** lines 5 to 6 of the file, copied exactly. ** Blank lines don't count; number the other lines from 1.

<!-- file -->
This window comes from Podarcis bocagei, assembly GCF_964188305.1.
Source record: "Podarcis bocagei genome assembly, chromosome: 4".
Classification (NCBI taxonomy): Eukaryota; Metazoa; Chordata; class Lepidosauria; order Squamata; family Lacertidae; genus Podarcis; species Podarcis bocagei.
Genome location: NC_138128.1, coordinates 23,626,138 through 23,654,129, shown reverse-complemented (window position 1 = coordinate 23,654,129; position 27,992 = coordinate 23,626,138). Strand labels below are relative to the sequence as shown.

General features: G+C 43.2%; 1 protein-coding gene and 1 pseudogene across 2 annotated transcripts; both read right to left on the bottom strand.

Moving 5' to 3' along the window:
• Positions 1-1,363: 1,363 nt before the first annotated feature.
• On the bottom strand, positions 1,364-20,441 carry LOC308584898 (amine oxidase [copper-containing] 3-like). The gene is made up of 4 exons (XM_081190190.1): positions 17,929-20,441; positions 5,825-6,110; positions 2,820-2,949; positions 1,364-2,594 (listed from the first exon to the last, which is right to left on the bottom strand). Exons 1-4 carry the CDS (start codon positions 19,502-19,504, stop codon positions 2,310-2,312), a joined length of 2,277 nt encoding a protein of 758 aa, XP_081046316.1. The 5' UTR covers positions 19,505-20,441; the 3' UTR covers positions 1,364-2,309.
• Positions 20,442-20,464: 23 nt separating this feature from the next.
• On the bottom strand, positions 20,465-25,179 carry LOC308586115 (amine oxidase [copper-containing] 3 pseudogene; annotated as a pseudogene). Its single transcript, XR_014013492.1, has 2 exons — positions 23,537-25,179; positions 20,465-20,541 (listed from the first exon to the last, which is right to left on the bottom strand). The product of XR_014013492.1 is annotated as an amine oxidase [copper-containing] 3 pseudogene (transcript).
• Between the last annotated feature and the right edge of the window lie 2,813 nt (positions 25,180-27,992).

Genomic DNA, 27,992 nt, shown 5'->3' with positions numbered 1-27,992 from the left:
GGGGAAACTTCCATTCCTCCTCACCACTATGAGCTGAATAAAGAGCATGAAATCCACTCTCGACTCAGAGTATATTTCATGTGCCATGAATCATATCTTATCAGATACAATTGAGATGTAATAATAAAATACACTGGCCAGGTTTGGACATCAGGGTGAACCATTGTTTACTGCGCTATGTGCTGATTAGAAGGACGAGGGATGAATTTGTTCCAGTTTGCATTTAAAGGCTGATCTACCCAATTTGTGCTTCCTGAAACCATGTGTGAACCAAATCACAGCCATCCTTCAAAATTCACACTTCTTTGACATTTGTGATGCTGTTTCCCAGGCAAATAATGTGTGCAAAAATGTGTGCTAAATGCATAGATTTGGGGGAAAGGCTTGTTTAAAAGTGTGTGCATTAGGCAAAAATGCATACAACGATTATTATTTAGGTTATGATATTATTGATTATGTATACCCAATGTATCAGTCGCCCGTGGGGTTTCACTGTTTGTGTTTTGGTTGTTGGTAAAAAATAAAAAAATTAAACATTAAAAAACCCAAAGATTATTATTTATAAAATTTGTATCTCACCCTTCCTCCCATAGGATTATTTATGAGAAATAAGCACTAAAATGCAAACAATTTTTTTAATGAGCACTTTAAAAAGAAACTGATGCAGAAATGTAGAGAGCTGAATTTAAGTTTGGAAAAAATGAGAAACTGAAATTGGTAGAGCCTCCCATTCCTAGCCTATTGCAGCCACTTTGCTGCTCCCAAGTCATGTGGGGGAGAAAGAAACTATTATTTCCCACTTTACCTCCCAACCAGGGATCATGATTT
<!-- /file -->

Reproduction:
General features: G+C 43.2%; 1 protein-coding gene and 1 pseudogene across 2 annotated transcripts; both read right to left on the bottom strand.

Moving 5' to 3' along the window: